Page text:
In November, Biogen (NASDAQ:BIIB) agreed to pay Sage Therapeutics (NASDAQ:SAGE) $1.5 billion for rights to its depression drug zuranolone and an early-stage candidate treatment for tremors. It's an interesting deal because both companies have suffered high-profile failures in the past year.
In December 2019, Sage revealed phase 3 clinical trial data showing that zuranolone did no better than a placebo as a treatment for major depressive disorder (MDD). And last month, an advisory panel recommended against approval of Biogen's candidate Alzheimer's drug.
A shared focus
It's obvious why Biogen is interested in the work being done at Sage. Biogen has long been a leader in neurological and neurodegenerative disorders, and Sage's programs are focused on the brain and nervous system. While the deal gives Biogen some rights to zuranolone and SAGE-324 -- a potential treatment for tremors and other neurological disorders -- it keeps both companies independent, so any success or failure will be shared.
The focus of the agreement is on the development of zuranolone, and the three phase 3 studies that are expected to read out in the first half of 2021. So far, so good -- early indications are in line with previous trials of the drug.
The other part of the deal is for a potential treatment for a disorder known as essential tremor. Management's bet is that a treatment for the neurological condition, which causes uncontrolled rhythmic shaking, could also be useful in patients with Parkinson's and epilepsy. SAGE-324 is currently in phase 2 trials.
An offer that couldn't be refused
For Sage, opportunities beyond this deal are limited. The company expects minimal revenue from its drug Zulresso despite its 2019 approval. The drug was the first approved treatment for postpartum depression, but requires a continuous infusion over two and a half days. Only patients with the most severe cases are willing to endure that for relief.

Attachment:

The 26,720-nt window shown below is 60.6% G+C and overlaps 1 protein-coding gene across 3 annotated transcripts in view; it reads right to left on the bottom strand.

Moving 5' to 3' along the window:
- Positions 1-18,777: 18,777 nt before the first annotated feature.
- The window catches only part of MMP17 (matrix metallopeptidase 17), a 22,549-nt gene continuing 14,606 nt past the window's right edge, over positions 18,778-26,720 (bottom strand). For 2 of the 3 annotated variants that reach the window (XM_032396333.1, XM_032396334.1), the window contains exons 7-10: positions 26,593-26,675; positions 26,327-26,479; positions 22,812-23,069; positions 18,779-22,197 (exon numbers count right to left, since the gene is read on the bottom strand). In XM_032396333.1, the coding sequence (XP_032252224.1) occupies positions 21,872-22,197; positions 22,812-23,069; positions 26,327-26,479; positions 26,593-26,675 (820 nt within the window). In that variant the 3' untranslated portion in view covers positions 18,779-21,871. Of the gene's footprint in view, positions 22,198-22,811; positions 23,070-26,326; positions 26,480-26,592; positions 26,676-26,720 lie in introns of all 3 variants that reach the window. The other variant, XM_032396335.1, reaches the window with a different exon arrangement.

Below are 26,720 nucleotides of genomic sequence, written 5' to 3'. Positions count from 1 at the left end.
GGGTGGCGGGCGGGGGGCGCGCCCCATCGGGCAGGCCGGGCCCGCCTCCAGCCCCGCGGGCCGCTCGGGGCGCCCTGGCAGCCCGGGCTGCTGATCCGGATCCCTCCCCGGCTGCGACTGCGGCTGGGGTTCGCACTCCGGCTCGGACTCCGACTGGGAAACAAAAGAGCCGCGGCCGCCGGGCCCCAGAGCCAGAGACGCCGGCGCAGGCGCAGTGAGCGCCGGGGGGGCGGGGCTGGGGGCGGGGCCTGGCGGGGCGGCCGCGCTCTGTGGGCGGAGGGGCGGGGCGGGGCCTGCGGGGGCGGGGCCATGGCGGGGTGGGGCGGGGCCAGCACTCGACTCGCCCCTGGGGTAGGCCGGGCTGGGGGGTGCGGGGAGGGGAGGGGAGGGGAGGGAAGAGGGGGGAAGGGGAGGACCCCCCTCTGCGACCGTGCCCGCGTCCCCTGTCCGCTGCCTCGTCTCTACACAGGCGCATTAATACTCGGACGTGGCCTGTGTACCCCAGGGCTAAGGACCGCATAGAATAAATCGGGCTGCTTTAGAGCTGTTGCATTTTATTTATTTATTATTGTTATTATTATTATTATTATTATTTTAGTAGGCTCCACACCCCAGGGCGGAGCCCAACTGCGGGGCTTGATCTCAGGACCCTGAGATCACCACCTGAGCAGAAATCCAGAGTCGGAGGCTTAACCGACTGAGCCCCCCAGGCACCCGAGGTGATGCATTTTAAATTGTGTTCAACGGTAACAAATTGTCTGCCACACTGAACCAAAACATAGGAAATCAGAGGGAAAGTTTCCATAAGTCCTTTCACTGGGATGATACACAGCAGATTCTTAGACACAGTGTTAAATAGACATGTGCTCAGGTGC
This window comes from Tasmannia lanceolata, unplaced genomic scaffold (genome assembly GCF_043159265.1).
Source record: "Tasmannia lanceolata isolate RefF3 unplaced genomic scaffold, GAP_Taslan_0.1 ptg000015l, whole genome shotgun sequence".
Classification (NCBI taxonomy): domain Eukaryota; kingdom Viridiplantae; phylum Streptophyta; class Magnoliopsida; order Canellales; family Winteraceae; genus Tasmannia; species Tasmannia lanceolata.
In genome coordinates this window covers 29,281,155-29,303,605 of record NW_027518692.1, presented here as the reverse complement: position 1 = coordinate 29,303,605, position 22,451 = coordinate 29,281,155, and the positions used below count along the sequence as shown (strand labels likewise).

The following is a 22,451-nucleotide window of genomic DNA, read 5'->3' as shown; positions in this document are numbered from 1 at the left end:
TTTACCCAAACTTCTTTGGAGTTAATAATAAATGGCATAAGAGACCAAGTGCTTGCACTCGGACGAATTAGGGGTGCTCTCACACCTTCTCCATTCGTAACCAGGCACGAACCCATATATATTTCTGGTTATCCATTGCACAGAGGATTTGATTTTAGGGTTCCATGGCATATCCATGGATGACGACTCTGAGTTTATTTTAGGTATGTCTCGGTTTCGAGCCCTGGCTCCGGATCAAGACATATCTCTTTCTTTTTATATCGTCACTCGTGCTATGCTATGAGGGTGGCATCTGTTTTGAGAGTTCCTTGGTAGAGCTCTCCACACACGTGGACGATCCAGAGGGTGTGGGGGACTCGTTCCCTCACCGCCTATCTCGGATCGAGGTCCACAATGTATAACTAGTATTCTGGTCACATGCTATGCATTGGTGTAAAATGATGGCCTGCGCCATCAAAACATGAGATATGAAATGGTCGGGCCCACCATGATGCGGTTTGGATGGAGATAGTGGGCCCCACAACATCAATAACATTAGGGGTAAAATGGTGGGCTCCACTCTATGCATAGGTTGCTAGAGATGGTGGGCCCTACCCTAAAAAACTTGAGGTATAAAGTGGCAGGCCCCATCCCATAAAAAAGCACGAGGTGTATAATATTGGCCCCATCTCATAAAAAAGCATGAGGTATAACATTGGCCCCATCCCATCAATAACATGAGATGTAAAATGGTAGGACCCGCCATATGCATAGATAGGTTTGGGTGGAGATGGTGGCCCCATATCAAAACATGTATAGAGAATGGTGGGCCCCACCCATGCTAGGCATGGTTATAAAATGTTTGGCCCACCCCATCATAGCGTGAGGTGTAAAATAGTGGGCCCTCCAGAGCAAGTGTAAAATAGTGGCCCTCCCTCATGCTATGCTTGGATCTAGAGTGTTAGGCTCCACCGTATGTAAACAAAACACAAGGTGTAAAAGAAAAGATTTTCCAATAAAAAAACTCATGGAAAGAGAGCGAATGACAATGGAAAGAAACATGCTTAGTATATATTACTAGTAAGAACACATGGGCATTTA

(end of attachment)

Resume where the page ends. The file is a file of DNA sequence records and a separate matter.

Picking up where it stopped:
Sage also has an ongoing Phase 2a study of SAGE-718 in Parkinson's disease. The drug is intended to arrest cognitive decline in Huntington's disease and management believes it may be beneficial to those with Alzheimer's and Parkinson's as well. Dosing will begin for trial participants with Alzheimer's disease by the end of 2020.
Shepherding drug candidates through clinical trials is expensive, and failures can be financially devastating. In the press release accompanying its third-quarter earnings report, Sage's management predicted key milestones over the next 12 to 18 months.
That same report showed the company with $670 million of cash and securities on the balance sheet after it burned through $378 million over the previous nine months. Doing the math, the company at that point had about 21 months of cash left. That might have been too close for comfort, betting the company's future solely on the results of the zuranolone trials, despite the fact that it has other assets with potential value.
Biogen is paying $875 million up front and making a $650 million equity investment in Sage at a 40% premium to where the stock was trading prior to the announcement. Biogen is also on the hook for up to $1.6 billion in milestone payments. That offer may have been too good to turn down for Sage as a hedge against a potentially negative outcome in the ongoing zuranolone trials.
Weighing the benefits and risks
The Biogen investment may have come with some strings. In October, Barry Greene joined the Sage board after spending the previous 17 years as president and one-time chief operating officer of Alnylam Pharmaceuticals. It took less than three months for Greene to jump into the CEO role, with the previous CEO Jeff Jonas shifting to the newly created position of chief innovation officer.
Should investors follow Biogen's lead and buy shares in Sage? Those who do would get them at a comparative discount. Biogen paid $104 a share for its stake while the stock currently trades at $72.
The answer probably depends on what Biogen has in mind and the likelihood that zuranolone can clear the ongoing phase 3 trials for MDD. The trials are evaluating a higher dose of the drug, one that seemed to produce quick results in the failed study. The failure occurred because those benefits faded by the end of the 15-day evaluation period.
At best, Sage shareholders will own 50% of a successful depression drug in the U.S. At worst, zuranolone fails again and the company has enough cash to continue developing other pipeline candidates. Although the deal made sense for both companies, gaining exposure to multiple drug candidates without taking on the risk of an acquisition looks particularly smart for Biogen. Sage stock may jump if positive results arrive, but shares of Biogen seem to have the better benefit-to-risk ratio, given all possible outcomes.